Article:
There is a documented history of conditions classified as “diseases of unknown origin”—in these cases, the biological mechanisms that led to the disease are simply unknown or have not yet been discovered. Yet as we learn more every day, certain diseases have clear links to underlying genetic mutations. As such, analyzing the genome sequence of a patient diagnosed with one of these diseases might help lead to a better understanding of the disease etiology and potential treatment strategies, particularly in the areas of cancer and rare genetic disorders.
While cancers have a range of causes and correlations, many have a set of genetic mutations that drive malignant growth. Recent advances have already introduced sequencing to the cancer category, as cancer patients are benefiting from genetic tests that reveal their personal risk for certain tumors (such as BRCA for breast cancer). Recently, evidence has suggested that certain genetic mutations could be responsible for the development of a wide range of tumor types (see the recent study in Nature, for example). These findings support the idea of using genomic analysis to predict an individual’s cancer risk, by comparing their genome with databases of confirmed genetic mutations linked to disease.
In addition, genomic sequencing and analysis may help better understand the genetics of the tumor itself, and can provide explanations for how tumors evolve over time. Tests are increasingly available today that can help predict a tumor’s response to a specific type of treatment. With a genomic-based approach to cancer care, researchers expect that treatment will evolve to be more tailored to an individual tumor’s mutations and, eventually, through drugs that can attack several targeted gene mutations at once. Already we’ve seen evidence of this in certain areas, such as breast cancer drugs intended for use only in patients who test positive for the HER2 gene.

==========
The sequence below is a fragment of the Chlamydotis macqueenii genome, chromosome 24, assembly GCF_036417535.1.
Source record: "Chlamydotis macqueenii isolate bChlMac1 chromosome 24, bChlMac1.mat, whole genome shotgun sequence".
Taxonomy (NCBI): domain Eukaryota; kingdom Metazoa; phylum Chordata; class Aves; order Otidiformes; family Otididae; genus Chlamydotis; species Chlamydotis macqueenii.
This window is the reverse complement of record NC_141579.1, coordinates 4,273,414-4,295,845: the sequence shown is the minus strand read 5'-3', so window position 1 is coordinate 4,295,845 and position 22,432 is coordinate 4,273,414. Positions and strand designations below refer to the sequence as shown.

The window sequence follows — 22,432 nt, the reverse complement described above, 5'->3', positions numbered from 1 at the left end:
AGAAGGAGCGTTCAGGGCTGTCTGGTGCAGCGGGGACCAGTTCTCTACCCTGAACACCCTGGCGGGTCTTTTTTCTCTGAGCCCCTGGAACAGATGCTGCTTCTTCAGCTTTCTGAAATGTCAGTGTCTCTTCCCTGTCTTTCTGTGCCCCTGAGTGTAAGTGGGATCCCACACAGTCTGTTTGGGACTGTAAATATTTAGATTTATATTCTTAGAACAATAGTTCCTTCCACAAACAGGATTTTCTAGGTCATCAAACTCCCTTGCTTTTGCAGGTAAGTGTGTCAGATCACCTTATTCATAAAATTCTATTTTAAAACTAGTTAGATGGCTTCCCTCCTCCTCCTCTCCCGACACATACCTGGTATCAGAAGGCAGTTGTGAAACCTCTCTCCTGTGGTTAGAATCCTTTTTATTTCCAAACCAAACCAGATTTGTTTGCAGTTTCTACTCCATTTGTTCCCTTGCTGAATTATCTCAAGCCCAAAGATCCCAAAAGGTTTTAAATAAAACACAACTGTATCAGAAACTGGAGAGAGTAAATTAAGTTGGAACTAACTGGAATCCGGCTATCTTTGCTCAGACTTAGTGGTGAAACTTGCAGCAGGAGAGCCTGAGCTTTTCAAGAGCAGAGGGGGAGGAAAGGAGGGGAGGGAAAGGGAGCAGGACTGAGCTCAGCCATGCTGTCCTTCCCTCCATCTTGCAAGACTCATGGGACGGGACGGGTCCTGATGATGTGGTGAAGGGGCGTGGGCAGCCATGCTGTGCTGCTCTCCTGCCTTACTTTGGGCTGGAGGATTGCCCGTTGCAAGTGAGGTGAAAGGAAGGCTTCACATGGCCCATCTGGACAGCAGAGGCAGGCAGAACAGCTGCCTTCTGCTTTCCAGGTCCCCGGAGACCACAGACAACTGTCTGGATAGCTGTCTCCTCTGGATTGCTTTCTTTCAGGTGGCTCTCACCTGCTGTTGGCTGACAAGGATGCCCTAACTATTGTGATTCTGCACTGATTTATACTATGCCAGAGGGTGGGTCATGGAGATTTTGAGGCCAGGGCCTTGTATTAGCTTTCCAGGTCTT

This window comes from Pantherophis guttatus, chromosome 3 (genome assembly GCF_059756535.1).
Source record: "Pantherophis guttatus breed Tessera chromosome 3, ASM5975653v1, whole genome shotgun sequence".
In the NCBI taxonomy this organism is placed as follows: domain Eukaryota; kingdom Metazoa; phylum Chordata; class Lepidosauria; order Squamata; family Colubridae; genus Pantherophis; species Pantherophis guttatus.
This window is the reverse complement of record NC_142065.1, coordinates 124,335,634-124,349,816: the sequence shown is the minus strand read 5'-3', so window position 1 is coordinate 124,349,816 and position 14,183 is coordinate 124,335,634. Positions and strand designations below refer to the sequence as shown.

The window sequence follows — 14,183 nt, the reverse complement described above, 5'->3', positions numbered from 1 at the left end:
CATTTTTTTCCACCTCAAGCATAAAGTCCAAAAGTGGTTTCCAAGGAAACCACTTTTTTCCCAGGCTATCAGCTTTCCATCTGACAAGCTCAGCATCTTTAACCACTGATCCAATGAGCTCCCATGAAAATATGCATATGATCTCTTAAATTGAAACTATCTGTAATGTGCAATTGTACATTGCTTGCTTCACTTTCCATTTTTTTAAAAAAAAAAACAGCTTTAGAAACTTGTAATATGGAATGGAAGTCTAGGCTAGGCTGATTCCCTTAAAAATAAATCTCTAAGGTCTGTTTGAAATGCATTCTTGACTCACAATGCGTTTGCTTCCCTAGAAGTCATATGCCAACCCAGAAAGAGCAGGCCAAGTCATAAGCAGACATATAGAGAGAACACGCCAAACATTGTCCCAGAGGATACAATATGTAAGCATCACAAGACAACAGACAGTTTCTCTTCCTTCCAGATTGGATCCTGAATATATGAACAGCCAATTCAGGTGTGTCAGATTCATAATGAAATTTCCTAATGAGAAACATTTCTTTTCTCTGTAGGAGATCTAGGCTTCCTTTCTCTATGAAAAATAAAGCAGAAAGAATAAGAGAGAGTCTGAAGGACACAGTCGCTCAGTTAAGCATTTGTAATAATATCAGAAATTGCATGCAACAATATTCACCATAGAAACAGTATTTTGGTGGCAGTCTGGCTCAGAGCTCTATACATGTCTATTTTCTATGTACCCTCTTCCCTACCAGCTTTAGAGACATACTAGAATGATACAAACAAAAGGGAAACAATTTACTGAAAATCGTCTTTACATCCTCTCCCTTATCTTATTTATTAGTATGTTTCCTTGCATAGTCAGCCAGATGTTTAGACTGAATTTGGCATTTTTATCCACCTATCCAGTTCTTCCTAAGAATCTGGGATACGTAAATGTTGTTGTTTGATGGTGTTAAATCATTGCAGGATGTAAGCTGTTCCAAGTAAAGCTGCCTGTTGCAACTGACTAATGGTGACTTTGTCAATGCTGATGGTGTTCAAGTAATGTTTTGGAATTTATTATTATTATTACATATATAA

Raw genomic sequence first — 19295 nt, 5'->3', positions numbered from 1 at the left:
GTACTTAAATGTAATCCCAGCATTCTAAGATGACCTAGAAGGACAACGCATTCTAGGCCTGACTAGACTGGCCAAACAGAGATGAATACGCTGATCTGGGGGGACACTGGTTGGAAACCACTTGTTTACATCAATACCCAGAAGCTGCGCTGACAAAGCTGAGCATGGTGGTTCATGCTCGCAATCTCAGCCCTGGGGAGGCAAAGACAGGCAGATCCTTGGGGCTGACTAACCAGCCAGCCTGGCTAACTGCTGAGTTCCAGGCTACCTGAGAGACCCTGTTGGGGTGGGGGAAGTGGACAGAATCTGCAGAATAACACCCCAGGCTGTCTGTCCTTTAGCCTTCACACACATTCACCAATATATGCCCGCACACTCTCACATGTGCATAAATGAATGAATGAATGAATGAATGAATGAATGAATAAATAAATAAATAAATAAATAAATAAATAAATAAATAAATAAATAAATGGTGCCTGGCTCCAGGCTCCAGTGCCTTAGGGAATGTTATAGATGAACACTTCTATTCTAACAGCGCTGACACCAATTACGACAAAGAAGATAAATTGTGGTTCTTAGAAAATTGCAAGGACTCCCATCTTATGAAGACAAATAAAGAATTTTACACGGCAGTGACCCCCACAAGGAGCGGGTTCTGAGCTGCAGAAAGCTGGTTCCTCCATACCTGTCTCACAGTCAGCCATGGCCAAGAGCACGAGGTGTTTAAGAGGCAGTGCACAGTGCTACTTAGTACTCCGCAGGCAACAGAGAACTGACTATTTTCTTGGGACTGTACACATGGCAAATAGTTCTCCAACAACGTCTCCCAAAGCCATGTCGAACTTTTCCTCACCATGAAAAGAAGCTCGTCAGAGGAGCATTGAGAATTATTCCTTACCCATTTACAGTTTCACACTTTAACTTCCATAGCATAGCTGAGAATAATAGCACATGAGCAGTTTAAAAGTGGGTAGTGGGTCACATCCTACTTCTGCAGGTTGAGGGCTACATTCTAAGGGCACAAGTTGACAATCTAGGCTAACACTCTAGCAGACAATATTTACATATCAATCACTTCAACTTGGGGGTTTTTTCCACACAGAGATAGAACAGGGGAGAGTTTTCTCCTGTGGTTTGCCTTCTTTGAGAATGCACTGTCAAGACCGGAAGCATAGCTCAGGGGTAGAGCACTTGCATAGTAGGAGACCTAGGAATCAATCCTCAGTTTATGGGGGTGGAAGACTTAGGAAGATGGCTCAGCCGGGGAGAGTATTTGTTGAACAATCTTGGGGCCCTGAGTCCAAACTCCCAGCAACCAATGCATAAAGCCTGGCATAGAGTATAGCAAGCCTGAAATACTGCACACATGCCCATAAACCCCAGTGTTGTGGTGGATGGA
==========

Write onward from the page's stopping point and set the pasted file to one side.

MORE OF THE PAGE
Identifying Rare Diseases
Rare diseases are another area of significant opportunity for improved diagnosis and treatment through the use of genomics. Every year there are new cases of children with “unknown” diseases, many of which are likely related to a hereditary genetic disorder. These children and their families often spend years undergoing testing and experimental treatments for a wide range of diseases to attempt to properly diagnose and treat them, usually accompanied by a very high financial and emotional burden.
There is a hope that by offering whole genome sequencing to patients with a suspected rare genetic disease, mutations that might be causing the disease may be identified, and thus correct treatment can be employed much earlier to eliminate the burden of a long-term diagnostic and treatment odyssey.
Cancer and rare genetic diseases are just the start. There’s a huge opportunity ahead for genome sequencing to impact human health, and personalized medicine may be just on the horizon. In fact, we are focusing on just these areas with NextCODE, the newly launched company I’ve founded. The improvements brought about by the genomics industry, with the help of the technologies and services offered at NextCODE, will provide enormous value to patients, doctors, and the health care system as a whole.